Most other homes I've measured are much lower - maybe 0.5 to 1.5, with occasional areas that run higher (up to maybe 3 or 4). But my entire home is 1.5 to over 3 milligauss all day long everywhere away from appliances - and this is without considering the microwaves from area cell phone towers. My yard on one side is 3-4 milligauss, too.

I've even turned the circuit breaker off, and the magnetic field does not go away. The only time it goes away is if the power in this entire development goes out. That tells me that it must be coming from the ground wiring, so things like Stetzer filters wouldn't help. I'm also stuck in this home because I can't think of any job I can work that will not expose me to even higher levels, since most stores and office settings would expose me to fluorescent lighting and electronics of some type, and cell phone users and the masts that enable them now rule the planet. Even a couple of errands can virtually wipe me out some days if I hit enough cell phone users. Some stores I avoid like the plague, too - like Walmart - oh my God.

Bored chemist, years ago 1 in 30 people died of cancer - today 1 in 3 do. Autism, ADHD, Chronic Fatigue, early onset Alzheimer's, super bugs - nearly every disease is on the rise, and the best part is disease is no longer limited to the elderly - it's attacking much younger generations today.

With all the money that is being spent on research, what have they really cured? Sure, they've perfected surgery, but if it can't be surgically removed and/or replaced with a synthetic something, they haven't really cured anything - but they've sure convinced the vast majority of people that we're living longer.

In 1994 I bought my daughter a kitten - after one year he began to spray the corners of the house, though no cause was ever found for the behavior. I believe now that he began this habit because he sensed danger when a cell phone antenna went up in the neighborhood.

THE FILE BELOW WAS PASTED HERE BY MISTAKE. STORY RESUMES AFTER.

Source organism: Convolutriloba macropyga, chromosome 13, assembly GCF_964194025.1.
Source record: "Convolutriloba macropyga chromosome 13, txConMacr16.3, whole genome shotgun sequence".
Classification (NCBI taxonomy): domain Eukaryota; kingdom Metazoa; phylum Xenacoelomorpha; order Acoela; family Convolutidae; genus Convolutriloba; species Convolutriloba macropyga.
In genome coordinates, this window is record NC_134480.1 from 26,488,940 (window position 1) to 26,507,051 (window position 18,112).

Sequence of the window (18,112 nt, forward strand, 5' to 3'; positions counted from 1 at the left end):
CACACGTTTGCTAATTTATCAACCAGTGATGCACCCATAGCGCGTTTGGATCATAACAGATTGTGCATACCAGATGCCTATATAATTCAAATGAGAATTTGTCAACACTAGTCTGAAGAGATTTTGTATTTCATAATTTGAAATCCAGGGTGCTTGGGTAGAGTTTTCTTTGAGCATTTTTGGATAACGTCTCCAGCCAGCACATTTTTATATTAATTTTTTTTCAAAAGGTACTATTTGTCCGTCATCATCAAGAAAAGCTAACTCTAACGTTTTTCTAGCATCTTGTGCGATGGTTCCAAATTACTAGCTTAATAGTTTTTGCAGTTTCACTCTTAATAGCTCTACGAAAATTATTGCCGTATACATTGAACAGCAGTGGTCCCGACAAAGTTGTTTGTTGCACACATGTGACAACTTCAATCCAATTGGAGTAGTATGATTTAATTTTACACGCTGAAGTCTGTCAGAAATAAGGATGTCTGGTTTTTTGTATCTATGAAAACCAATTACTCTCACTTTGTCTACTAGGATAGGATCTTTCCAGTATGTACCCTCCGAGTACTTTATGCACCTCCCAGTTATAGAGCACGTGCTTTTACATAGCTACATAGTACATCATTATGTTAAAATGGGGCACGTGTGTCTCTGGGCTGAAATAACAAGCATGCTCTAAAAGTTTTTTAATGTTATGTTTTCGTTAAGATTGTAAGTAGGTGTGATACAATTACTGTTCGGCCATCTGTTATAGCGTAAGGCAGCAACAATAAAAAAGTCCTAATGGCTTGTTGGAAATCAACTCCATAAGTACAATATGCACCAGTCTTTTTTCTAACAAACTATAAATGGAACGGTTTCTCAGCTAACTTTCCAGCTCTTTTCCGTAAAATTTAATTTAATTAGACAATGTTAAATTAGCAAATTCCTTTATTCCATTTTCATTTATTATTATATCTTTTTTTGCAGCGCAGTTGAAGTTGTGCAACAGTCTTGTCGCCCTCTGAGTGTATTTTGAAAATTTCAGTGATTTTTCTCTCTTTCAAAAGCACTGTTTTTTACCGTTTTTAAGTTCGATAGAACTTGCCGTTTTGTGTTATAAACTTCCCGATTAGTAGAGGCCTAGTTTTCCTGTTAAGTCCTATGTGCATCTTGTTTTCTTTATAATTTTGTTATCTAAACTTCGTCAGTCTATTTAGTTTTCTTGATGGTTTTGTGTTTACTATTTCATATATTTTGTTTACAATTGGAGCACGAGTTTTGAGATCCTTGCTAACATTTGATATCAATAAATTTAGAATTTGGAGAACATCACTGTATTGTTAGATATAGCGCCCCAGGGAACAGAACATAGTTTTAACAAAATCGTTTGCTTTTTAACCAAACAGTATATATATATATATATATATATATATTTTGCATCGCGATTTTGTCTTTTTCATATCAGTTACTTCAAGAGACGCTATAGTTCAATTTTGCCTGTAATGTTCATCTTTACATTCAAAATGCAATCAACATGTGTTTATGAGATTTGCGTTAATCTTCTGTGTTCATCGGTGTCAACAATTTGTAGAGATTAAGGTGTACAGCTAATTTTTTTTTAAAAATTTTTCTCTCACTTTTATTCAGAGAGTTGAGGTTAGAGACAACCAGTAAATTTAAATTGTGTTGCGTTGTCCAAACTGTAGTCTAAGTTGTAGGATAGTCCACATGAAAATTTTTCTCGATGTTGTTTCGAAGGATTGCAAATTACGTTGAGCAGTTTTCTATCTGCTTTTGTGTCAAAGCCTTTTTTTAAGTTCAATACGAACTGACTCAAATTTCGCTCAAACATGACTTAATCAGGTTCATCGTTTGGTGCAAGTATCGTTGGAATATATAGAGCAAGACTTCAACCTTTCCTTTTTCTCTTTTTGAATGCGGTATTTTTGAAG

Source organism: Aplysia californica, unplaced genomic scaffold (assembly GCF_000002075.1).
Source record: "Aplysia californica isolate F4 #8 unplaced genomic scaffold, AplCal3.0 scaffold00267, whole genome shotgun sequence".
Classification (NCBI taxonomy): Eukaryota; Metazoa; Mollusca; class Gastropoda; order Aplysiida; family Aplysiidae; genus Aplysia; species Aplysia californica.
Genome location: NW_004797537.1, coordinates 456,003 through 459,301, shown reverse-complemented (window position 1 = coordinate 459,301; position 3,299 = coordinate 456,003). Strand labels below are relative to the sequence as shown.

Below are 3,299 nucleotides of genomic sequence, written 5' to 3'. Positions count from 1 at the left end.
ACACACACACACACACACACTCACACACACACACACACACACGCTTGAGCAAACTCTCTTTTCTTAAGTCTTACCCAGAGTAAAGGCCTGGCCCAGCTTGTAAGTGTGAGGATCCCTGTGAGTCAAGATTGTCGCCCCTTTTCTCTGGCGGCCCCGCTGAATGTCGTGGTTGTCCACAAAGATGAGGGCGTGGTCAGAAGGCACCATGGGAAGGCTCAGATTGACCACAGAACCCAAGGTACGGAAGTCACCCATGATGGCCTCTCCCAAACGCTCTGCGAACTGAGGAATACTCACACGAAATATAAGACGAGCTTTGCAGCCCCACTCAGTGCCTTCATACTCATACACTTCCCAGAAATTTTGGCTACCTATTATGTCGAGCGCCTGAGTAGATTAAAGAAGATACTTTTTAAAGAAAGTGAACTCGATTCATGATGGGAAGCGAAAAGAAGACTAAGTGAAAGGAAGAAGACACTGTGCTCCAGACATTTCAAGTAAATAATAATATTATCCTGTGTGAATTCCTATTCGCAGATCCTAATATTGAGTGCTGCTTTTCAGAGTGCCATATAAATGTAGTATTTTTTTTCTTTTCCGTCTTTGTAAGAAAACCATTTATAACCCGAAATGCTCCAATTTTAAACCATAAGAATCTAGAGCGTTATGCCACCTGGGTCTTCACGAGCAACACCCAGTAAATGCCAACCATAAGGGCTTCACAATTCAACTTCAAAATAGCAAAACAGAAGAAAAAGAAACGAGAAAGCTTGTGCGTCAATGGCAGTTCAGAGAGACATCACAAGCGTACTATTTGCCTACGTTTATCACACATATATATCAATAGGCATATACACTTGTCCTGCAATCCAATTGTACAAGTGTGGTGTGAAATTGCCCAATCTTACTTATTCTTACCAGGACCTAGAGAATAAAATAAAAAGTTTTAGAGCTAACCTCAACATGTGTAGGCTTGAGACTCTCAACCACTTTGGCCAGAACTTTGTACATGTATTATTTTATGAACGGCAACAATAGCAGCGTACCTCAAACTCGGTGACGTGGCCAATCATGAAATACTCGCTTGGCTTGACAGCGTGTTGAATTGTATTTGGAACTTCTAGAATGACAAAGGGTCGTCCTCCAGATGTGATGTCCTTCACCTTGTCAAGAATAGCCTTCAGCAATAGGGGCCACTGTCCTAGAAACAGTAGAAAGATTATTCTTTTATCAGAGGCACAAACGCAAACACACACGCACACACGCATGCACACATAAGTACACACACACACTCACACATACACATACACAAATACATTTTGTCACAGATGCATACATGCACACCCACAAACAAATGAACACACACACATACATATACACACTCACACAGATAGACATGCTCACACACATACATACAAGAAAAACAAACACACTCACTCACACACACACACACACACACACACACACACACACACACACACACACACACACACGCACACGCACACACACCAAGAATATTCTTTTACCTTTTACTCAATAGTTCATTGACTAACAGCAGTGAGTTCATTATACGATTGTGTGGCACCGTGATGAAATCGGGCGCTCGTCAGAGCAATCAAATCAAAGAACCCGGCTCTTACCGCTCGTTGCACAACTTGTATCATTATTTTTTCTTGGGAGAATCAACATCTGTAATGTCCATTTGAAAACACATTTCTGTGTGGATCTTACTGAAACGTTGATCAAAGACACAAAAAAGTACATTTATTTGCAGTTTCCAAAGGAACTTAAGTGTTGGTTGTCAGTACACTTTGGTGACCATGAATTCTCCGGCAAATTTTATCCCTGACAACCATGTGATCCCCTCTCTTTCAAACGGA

By 1996 he was dead anyway of fatty liver disease.

Got another kitten right afterwards in 1996 - by 1998 at the age of two he was dead of FIP - basically his immune system failed.

Got another kitten, again, right afterwards, and by the age of two his kidneys were shot.

Two of my cats died in my current home - heart attacks.

I should not think something of all of these deaths???

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Offline blaze

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« Reply #27 on: 29/10/2008 00:21:22 »
Something else to consider, I lived in a home for 14 years that was found to have high levels of radon when I moved - I had to remediate it before the house sold.

Now correct me if I'm wrong here, but radon is 'radioactive gas' and I was breathing it for 14 years - in the presence of a cell phone tower which gave off radiofrequencies, so...???

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« Reply #28 on: 29/10/2008 12:31:34 »
Radon gas is radioactive and at high levels can cause lung cancer but is it probably far less risky than smoking so I wouldn't worry. Low levels of radon actually have benefits and  can reduce the risk of cancer.   There is no connection with radio frequency transmissions.

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Offline RD